A linguist works to improve the lives of thousands
GREG YOUNGER-LEWIS,SEEMA B. NAIRJuly152002
'I HAD BEEN CALLED'
A linguist works to improve the lives of thousands
SEEMA B. NAIR
AFTER LIVING AMONG the people of India’s remote Araku Valley for the last 32 years, Uwe Gustafsson has become one of their own. Whether carrying pails of water, or leading animals, locals stop to salute him wherever he goes, bowing in his direction with the palms of their hands pressed solemnly together. Slightly embarrassed, the stocky 64-year-old Canadian, whom they consider to be their babu— “the one in charge”—places his palms together and bows in return.
The people’s reverence has been earned. This unassuming man with mottled greyand-white hair and denim-blue eyes has helped improve the lives of thousands— one hard-to-learn word and one reclaimed acre at a time. Gustafsson, a linguist, moved from Toronto with his wife Elke and five-month-old son Andrew in 1969 to Hattaguda, a village in a poverty-ridden valley in the state of Andhra Pradesh in
southeastern India. The Gustafssons’ goal: to work with the 250,000 members of the Adivasi Oriya tribe in creating a written version of their language—which for thousands of years had only been spoken—and then teaching the people to use it.
Gustafsson’s knowledge of agriculture is also helping to turn the scorched valley into a fertile farm belt. No wonder
Gustafsson, who returned to Calgary in April due to his wife’s illness but plans to return to India in August, is revered by so many people across the valley. “If Mr. Gustafsson did not come, I would not be able to earn this money and would not have this job,” says Pangi Kumpani, 35, who found work as a bookbinder after he learned to read. “He is equal to God.”
That is uncomfortable territory. Gustafsson, a devout Lutheran, also traffics in the word of God. After the Adivasi Oriya learn to read, the newly literate tribesmen can also study parts of the New Testament, which Gustafsson has translated into their language. But promoting Christianity in a region dominated by Hindus can be dangerous. In 1999, Australian missionary Graham Staines and his two sons were burned alive in their jeep in the state of Orissa, just north of Andhra Pradesh, by Hindu fundamentalists who objected to his attempts to convert Hindus to Christianity.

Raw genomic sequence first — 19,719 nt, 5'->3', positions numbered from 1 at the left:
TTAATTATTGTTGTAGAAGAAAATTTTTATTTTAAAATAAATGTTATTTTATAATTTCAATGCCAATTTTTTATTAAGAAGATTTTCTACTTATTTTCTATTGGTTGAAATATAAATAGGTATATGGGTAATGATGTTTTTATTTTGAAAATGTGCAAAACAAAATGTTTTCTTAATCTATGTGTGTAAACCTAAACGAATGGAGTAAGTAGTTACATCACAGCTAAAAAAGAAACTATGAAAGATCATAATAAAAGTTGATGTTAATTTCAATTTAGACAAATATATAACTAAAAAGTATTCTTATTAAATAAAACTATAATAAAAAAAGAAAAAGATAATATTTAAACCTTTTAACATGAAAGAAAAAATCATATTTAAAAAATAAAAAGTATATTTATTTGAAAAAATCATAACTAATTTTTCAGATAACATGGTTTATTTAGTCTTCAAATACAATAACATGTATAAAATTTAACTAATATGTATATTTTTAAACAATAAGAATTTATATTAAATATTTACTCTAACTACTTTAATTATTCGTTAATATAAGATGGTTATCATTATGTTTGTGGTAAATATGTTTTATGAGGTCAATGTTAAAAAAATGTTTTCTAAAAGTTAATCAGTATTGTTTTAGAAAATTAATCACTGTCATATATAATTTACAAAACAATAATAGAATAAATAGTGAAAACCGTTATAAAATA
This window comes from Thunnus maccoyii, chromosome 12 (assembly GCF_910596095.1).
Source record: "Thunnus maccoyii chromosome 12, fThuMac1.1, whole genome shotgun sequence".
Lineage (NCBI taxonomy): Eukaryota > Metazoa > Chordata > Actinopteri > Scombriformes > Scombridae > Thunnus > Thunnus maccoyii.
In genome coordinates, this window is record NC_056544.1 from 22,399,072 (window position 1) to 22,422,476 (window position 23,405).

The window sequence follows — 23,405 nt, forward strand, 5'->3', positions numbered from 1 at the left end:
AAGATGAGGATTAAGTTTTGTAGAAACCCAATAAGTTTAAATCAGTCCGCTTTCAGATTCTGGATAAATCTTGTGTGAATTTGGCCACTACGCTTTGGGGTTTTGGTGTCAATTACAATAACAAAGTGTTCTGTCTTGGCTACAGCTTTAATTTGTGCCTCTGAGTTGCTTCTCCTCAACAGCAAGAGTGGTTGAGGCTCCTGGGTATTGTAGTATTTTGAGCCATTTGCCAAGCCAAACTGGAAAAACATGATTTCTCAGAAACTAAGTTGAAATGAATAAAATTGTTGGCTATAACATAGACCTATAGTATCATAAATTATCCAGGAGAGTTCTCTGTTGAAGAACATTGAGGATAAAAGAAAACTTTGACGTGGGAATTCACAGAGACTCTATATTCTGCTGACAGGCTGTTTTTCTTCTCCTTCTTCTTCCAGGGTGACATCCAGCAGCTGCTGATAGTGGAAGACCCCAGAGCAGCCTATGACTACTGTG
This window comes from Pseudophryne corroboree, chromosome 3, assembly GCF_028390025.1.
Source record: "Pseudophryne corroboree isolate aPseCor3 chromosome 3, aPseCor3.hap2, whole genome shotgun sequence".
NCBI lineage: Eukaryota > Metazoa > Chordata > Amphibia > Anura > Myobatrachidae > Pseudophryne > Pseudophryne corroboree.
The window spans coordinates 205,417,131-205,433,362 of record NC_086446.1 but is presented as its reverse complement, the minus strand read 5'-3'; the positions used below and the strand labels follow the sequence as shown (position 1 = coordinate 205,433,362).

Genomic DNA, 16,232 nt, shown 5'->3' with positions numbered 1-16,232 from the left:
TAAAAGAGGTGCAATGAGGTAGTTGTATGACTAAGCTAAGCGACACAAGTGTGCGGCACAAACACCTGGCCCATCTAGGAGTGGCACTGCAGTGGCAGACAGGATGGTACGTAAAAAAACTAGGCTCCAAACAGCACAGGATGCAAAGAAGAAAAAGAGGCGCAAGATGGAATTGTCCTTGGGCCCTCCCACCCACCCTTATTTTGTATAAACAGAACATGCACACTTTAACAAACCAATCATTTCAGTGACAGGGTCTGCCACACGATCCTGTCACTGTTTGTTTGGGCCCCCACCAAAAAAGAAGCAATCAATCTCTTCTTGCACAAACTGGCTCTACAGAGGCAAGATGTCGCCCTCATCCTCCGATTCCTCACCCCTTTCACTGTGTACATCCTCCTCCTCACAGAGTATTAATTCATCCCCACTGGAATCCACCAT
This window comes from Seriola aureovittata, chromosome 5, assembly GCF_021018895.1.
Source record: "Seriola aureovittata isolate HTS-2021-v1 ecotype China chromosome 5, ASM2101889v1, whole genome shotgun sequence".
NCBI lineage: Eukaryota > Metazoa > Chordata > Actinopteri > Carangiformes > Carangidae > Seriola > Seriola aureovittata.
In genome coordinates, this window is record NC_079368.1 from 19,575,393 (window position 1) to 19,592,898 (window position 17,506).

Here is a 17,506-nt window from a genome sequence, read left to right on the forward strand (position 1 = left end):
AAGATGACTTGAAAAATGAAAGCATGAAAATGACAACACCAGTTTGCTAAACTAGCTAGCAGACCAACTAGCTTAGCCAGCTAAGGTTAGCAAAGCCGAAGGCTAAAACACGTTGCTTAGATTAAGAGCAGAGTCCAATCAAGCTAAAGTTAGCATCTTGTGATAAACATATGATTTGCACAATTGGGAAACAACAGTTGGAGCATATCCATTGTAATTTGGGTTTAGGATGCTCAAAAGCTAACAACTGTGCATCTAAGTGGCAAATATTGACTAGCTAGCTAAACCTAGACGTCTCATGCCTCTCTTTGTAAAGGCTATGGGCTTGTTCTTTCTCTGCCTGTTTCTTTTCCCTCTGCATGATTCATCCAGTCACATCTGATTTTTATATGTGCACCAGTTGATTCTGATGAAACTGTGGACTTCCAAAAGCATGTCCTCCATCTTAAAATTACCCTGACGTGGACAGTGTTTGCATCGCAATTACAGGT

A few days after the Staines’ death, Gustafsson was summoned to the local police precinct, where authorities opened
India I >
an “extra file” on his work. Gustafsson says the police visit was just a matter of protocol and insists he is not a missionary, a term he feels only creates trouble for his development work. To ensure his safety, Gustafsson usually declines invitations to speak at churches and holds Sunday service at home with his family.
He’s wise to keep a low profile. Acharya Giriraj Kishore, a senior vice-president of the Global Hindu Association in New Delhi, says he has no problem with Gustafsson helping in areas such as agriculture. But he strongly rejects efforts to convert Indians, which he says creates family disputes and in turn causes wider problems. “We have come across many Christian institutions doing good social work,” he says. “However, in the garb of social service, there should be no conversion activity going on.”
GUSTAFSSON GREW UP as a member of the Lutheran Church in Waren, a small city not far from what was then Sovietcontrolled East Berlin. When his mother, Anneliese, died of cancer in 1947, he found solace in the Scriptures. The Communist regime scoffed at religion, but determined to follow his beliefs, he said goodbye to his father, Hans, in 1955 and set out by train for West Berlin. “I was afraid,” he recalls, “but I was looking forward to the future.” He earned a diploma in horticulture and by 1959 had saved enough money to immigrate to Canada. A year later he arrived in Moose Jaw, where he worked as a production manager in a greenhouse.